Just a thought on defence

Yet another defence review…..and there are those over on the left telling us that the two carriers must be scrapped.

Hmm.

There\’s a reason you have two: big ships like that are such complex beasts that you\’ve nearly always got one in dock somewhere, being repaired, upgraded, outfitted.

You\’d also rather like to make sure that if you\’ve got a proper shooting war that one lucky torpedo doesn\’t take down the Navy\’s entire offensive capability. Heck, the Navy\’s entire defensive capability come to that.

The bigger question of course is whether we need any carriers at all. If we do, we need two, if we don\’t, well….

Which brings us to this liberal intervention thing. I realise that Iraq and Afghanistan are, err, controversial.

But what about Sierra Leone and Liberia? You can of course take the view that neither were any of our business. But looking back at them as having happened they do seem to have made the world a better place.

And yes, doing either or both of them depended upon our having carriers to do them with.

So, without carriers (of some sort) we\’d not be able to do such liberal interventions in the future. Is being able to do that worth 1% of a year\’s government spending spread over a number of years?

Anyone who is against the carrier program care to answer that specific question?

10 thoughts on “Just a thought on defence”

  1. On the left, the real threat comes from the right.

    At least one of the Shadow Defence Secretary’s colleagues was clearly unconvinced of the need for
    new aircraft carriers, despite Dr Fox recently confirming his party’s belief in them during a key speech in Parliament. Douglas
    Carswell MP, writing on his internet blog, highlighted his belief, in a somewhat vague fashion that showed little knowledge of what carriers are all about or capable of. Pressing on regardless, Carswell suggested that alternative naval investments could achieve similar results to shiny new carriers: “Can’t we have ships that are missile platforms, without the need for that expensive Top Gun middle bit? Might smaller, faster, lightly-manned ships be less vulnerable and present less of a target to Silkworm missiles and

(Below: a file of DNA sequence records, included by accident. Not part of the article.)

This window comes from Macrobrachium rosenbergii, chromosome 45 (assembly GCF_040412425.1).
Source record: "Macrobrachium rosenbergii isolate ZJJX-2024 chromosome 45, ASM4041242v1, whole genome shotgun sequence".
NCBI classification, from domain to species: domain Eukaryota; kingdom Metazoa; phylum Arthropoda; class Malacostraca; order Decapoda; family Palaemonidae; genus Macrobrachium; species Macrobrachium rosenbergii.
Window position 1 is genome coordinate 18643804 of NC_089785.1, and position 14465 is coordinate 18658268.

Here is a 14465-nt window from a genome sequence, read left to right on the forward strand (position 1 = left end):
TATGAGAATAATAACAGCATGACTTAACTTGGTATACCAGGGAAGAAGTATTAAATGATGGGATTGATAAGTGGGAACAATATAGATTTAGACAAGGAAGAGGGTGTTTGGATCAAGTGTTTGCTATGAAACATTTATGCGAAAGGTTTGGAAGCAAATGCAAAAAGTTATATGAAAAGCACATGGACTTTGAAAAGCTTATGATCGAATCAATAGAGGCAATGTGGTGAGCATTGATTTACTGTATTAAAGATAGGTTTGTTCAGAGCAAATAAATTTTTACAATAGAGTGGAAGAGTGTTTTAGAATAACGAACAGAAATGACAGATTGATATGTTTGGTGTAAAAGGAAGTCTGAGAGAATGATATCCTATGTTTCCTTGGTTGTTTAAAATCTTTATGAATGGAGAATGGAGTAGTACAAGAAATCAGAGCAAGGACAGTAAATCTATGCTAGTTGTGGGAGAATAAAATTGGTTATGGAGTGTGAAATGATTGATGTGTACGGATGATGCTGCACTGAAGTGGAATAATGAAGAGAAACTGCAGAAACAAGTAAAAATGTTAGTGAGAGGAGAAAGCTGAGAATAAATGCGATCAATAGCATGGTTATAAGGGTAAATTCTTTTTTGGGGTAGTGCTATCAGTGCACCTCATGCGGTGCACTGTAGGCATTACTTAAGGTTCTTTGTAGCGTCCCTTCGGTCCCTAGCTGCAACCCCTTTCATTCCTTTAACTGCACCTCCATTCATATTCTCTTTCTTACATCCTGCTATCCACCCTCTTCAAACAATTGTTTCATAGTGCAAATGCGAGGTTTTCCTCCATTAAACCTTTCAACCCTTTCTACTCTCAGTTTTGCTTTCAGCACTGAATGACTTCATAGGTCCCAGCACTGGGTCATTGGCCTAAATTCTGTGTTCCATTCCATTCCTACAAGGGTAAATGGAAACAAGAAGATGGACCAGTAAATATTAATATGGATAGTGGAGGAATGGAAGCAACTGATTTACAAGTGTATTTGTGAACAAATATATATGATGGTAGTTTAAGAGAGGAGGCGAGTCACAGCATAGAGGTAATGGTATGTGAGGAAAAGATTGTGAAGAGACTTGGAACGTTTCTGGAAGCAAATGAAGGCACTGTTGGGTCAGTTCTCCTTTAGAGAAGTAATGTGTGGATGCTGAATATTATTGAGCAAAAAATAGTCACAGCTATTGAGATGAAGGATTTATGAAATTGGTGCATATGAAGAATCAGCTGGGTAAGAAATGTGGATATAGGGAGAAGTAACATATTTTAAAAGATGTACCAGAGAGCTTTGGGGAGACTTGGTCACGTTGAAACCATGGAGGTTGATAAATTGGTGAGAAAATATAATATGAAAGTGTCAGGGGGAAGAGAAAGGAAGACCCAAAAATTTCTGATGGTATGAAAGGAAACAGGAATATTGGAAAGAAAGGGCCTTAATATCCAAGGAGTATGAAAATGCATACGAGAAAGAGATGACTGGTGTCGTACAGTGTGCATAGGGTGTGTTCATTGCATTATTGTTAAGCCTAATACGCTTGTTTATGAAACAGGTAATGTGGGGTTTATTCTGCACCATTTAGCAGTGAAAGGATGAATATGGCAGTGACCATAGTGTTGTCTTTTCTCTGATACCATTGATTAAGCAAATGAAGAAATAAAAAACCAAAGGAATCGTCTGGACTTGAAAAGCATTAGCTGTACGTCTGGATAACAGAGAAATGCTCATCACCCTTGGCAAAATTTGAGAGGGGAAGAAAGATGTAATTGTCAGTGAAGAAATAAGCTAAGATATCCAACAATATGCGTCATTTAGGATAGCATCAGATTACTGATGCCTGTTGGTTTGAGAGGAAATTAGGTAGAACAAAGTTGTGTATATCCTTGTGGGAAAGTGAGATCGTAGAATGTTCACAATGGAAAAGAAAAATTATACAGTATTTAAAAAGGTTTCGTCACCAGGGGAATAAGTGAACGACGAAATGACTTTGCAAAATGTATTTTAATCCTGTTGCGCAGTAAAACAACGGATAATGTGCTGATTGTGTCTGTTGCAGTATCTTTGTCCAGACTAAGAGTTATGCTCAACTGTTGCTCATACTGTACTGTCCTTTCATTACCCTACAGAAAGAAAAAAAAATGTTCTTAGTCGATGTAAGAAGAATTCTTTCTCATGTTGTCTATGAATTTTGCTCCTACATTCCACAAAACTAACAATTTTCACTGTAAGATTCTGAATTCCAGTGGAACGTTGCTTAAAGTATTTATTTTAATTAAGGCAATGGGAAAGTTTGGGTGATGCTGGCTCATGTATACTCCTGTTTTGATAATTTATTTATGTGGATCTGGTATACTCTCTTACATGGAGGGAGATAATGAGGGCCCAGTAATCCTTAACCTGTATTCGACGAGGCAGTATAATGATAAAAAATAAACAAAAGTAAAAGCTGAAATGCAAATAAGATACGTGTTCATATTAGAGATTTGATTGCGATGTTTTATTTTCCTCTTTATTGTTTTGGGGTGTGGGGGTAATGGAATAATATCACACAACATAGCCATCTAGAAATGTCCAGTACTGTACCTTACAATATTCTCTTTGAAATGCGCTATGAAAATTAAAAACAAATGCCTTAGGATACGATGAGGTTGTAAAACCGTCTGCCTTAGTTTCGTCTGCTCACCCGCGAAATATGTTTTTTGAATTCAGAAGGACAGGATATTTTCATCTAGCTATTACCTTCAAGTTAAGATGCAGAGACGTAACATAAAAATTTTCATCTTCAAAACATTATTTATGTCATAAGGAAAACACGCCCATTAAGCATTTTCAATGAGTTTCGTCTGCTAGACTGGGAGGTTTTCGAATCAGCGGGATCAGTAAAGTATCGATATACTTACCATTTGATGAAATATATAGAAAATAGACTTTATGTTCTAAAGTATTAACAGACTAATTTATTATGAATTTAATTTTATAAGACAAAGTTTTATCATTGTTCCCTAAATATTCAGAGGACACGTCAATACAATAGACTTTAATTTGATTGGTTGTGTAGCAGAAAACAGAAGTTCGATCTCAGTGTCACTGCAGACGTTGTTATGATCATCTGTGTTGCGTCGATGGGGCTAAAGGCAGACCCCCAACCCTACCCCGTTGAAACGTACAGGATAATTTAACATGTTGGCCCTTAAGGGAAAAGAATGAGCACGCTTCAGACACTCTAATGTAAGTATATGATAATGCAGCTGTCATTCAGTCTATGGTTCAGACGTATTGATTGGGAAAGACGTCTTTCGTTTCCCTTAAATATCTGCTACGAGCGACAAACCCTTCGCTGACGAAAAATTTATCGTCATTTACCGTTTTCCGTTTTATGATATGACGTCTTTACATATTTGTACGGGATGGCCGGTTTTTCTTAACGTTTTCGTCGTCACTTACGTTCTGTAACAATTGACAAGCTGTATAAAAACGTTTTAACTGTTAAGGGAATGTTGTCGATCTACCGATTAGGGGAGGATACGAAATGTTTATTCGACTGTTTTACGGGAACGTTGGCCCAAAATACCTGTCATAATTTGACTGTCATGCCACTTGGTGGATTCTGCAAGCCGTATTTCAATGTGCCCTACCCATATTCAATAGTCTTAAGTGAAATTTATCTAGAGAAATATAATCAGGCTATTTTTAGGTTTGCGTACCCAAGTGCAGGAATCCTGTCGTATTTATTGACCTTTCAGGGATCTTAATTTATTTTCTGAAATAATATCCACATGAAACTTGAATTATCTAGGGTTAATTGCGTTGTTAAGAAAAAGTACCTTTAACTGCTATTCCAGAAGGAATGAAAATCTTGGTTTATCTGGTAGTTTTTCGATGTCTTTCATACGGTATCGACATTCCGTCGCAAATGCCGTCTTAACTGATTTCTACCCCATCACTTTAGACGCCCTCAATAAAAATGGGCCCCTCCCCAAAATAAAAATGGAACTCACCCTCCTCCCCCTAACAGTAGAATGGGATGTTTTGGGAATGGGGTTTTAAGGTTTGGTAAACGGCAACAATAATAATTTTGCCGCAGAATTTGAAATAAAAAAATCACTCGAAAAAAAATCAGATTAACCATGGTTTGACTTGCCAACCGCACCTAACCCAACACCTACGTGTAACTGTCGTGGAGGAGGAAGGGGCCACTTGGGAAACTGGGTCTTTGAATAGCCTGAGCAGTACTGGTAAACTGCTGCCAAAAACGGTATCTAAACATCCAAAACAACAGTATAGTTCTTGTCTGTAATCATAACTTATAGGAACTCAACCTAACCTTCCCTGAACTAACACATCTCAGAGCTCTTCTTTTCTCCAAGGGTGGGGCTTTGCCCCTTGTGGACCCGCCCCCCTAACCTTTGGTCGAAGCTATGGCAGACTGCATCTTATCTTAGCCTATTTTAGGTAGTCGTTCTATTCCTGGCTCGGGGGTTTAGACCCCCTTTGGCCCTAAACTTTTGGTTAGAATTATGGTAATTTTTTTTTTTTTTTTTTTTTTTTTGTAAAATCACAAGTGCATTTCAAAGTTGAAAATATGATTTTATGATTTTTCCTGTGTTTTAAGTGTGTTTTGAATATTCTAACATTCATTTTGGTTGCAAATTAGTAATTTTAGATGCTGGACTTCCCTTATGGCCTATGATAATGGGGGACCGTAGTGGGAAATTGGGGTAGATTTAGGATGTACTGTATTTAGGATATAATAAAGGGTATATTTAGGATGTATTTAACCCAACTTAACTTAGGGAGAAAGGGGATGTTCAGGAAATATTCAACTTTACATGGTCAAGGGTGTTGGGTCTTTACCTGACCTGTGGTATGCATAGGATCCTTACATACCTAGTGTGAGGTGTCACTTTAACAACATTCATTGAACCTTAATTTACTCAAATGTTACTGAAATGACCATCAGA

USS Cole-type attackers? No need to build an entire navy around them just to keep them safe? Just asking. Tell me why I’m wrong.” Many who posted feedback on his page patiently explained the virtues of carrier strike that are so beloved of navies around the
    world busy investing in…er…carriers. It is strange that Carswell’s blog on the carriers has been removed from his site archive. Did
    Dr Fox have a word with him?

  2. Liberia?

    —–

    The carriers are a matter of resources really (cost will massively overrun) and I don’t see Trident replacement and the carriers being affordable, or least the public aren’t willing to pay for them, which is much the same thing. Perhaps there should be a public subscription like there used to be for Spitfires?

  3. Very simply- the carriers are indeed desirable, for straightforward defense, for the interventions you mention, for emergency disaster relief and for other things. Indeed a navy to match th US would be desirable.
    Trouble is we’re skint. That means doing without good things so that we can buy the essentials.
    Roll on the day when we can again afford such things- but wishing won’t make it so.

  4. Two carriers £5bn. Trident £50bn.

    Imagine the navy we could have if we scrapped trident.

    Tim adds: Err, no. You’re not comparing like with like. £50 billion for Trident (which is a very, very high estimate indeed) isw the total cost of the system over its entire lifetime. £5 billion for tha carriers is just to build them: doesn’t even get you the planes let alone any operational budget.

  5. I think the (unspoken) plan might be to rely on the French who are far too commonsensical and concerned with their own National Interest to not have the capability.